Wednesday , October 17 2018
Home / Jared Bernstein: On the economy / For those seeking my smiling face on MSNBC…

For those seeking my smiling face on MSNBC…

Summary:
For those looking for me on cable news… You’ll see less of me on MSNBC as, after a bunch of years, they decided not to renew my contract. Not sure why (feel free to complain to them!), but change happens, and I’m still a CNBC contributor, so you can see my talking head over there. I’ll miss mixing it with some great folks over at MS, and to those who enjoyed hearing my analysis, fear not. I’ve various other print venues, including this blog, of course, and the WaPo column. I will say this: I’ve been doing TV economic commentary for literally decades. I started on CNBC when it was a closet over at the WSJ’s offices. I recall hits back then when I brought my toddlers along, who crawled over and pulled at my pants leg to see a picture they just drew while I was on air, much to the camera

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For those looking for me on cable news…

You’ll see less of me on MSNBC as, after a bunch of years, they decided not to renew my contract. Not sure why (feel free to complain to them!), but change happens, and I’m still a CNBC contributor, so you can see my talking head over there.

I’ll miss mixing it with some great folks over at MS, and to those who enjoyed hearing my analysis, fear not. I’ve various other print venues, including this blog, of course, and the WaPo column.

I will say this: I’ve been doing TV economic commentary for literally decades. I started on CNBC when it was a closet over at the WSJ’s offices. I recall hits back then when I brought my toddlers along, who crawled over and pulled at my pants leg to see a picture they just drew while I was on air, much to the camera person’s glee. I used to go out to “pebble beach” in front of the White House during my tenure there and explain counterfactuals to people, as in: “sure, the unemployment rate is up, but were it not for the Recovery Act, it’d be a lot higher!”—you can imagine how that went down.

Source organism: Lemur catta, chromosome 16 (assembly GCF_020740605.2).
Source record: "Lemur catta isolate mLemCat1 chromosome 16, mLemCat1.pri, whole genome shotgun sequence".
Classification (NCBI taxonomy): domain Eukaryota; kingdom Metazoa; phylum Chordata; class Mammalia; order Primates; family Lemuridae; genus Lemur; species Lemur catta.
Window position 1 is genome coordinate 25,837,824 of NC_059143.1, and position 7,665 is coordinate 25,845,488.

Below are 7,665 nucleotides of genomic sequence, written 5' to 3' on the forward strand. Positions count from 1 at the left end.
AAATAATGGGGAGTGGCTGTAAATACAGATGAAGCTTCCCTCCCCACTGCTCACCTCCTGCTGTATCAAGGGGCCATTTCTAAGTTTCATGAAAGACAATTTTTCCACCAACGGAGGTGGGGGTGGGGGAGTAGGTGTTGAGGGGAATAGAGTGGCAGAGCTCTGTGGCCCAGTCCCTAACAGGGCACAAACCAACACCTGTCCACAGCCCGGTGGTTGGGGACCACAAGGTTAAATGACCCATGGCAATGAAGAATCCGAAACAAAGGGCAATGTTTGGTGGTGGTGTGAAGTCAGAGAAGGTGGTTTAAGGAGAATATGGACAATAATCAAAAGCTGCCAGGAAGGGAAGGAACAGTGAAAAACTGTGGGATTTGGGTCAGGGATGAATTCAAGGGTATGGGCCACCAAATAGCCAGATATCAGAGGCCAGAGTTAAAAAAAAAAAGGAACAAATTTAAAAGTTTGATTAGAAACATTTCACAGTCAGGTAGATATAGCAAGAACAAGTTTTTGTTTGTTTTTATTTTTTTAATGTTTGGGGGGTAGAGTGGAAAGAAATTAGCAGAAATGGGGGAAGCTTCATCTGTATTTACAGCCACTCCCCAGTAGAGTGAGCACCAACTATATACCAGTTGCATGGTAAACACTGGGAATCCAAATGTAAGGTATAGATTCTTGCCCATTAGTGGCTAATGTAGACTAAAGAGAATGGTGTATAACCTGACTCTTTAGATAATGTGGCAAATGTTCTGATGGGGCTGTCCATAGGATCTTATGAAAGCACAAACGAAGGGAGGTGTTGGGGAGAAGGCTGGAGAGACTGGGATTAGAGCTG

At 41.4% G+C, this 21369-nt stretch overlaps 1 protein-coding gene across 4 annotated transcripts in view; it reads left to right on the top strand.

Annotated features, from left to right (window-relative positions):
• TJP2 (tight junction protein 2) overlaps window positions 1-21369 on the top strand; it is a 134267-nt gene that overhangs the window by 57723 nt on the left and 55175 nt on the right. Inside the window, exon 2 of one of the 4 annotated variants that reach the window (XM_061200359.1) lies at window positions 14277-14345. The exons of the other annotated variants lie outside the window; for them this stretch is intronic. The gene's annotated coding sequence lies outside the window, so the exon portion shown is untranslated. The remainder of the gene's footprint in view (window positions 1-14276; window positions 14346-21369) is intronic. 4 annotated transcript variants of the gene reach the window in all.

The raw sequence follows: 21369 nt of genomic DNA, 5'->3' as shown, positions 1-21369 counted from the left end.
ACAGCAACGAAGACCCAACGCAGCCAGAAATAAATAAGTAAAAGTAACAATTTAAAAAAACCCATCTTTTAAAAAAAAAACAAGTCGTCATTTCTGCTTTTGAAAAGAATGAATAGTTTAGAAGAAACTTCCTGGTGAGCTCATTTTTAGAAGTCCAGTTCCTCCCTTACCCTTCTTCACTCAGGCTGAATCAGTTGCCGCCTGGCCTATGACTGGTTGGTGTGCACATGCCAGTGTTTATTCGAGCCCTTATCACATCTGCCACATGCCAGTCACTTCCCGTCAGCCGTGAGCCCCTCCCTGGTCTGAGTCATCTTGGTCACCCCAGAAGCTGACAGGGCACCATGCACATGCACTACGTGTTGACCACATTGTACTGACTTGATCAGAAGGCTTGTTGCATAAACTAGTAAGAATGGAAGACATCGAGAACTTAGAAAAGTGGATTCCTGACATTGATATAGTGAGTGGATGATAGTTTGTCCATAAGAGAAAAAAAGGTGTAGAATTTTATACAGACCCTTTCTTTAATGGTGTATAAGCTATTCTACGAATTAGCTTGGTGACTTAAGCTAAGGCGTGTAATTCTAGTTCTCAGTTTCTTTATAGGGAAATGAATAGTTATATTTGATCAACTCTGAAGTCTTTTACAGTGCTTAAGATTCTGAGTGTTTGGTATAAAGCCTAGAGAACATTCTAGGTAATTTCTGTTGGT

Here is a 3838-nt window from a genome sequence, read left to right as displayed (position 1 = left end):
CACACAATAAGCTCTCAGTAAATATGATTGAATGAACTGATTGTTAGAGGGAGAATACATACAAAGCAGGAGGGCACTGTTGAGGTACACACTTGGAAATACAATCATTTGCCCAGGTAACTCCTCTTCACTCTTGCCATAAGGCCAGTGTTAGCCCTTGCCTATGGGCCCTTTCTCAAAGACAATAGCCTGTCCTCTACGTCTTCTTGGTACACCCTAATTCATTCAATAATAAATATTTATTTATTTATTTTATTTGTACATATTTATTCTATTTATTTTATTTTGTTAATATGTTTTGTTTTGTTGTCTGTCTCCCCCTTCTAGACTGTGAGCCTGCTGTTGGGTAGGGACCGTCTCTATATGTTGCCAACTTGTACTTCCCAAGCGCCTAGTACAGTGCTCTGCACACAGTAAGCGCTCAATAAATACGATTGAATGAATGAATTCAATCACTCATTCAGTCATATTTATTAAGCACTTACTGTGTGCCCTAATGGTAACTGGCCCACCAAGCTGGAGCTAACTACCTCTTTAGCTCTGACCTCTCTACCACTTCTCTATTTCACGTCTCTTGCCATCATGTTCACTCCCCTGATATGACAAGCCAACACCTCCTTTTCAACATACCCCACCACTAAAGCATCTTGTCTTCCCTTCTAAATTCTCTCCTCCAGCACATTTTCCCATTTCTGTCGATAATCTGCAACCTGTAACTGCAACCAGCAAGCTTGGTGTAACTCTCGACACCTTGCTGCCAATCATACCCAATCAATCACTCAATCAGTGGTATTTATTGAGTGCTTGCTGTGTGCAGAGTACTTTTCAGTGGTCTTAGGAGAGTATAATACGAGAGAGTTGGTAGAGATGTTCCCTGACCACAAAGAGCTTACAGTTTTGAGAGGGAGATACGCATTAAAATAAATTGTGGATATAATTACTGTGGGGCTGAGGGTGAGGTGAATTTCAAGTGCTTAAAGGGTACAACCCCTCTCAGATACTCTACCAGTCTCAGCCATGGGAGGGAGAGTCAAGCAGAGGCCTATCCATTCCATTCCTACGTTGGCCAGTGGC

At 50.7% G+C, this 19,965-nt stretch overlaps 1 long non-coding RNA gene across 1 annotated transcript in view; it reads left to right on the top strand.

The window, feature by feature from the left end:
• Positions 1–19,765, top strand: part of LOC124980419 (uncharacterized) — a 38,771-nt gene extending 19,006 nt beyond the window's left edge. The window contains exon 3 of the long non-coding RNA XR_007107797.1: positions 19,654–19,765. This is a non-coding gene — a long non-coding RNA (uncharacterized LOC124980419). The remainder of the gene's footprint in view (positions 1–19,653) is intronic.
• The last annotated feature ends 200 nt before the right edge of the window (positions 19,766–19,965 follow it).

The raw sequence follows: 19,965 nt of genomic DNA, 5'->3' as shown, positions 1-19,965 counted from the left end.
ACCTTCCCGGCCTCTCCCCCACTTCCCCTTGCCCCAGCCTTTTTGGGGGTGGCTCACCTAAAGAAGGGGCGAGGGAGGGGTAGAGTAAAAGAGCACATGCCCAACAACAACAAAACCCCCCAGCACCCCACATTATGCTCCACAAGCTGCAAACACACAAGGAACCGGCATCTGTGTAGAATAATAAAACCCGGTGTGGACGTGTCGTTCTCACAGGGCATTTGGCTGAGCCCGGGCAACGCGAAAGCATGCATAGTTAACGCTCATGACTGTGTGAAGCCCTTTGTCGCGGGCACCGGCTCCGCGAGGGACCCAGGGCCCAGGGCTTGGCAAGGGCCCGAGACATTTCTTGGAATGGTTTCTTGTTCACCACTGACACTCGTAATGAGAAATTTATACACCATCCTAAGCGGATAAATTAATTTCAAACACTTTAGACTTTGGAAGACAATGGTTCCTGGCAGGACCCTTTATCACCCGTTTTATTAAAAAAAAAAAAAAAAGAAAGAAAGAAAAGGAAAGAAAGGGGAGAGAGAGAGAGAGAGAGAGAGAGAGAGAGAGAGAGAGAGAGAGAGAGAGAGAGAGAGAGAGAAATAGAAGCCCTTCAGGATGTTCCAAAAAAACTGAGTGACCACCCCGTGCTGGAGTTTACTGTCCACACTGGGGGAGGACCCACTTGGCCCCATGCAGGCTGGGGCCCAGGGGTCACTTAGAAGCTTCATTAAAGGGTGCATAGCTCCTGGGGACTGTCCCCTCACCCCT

I’ve always found this part of my work really challenging. People tell me I do a decent job of breaking down complicated stuff, but I can hardly recall a segment where I didn’t think afterwards, “Damn, why didn’t I make that other point?” or “why didn’t I say that this way instead of that way?”

But does this sort of TV play a useful role?

I don’t really have the wherewithal to answer that. I’m well aware of the problem that much of what goes on in media today, including, of course, social media, greatly amplifies the stark partisanship of our age. And if there were a fine for BS’ing about policy outcomes, there’d be a lot of broke pundits out there.

But a good, meaty segment on the nuts and bolts of, for example, how the tax cut exacerbates inequality, or a non-hostile, fact-driven debate about the size and role of government, or the opportunity to correct falsehoods, say about phony “dynamic scores” of growth effects—all of these seem to me be to useful bits of information. Cumulatively, I believe they’re a positive for democracy.

So, I’ll continue to post on such issues every chance I get in all the usual places, but less so on MSNBC. Again, I can’t explain their decision, so don’t ask me. I certainly built up a fine track record over there over the years, I’m proud of my contributions, and I invariably got (mostly) positive responses to my appearances by my fan base, all nine of them (including family members…).

Jared Bernstein
Jared Bernstein joined the Center on Budget and Policy Priorities in May 2011 as a Senior Fellow. From 2009 to 2011, Bernstein was the Chief Economist and Economic Adviser to Vice President Joe Biden, Executive Director of the White House Task Force on the Middle Class, and a member of President Obama’s economic team. Prior to joining the Obama administration, Bernstein was a senior economist and the director of the Living Standards Program at the Economic Policy Institute, and between 1995 and 1996, he held the post of Deputy Chief Economist at the U.S. Department of Labor.

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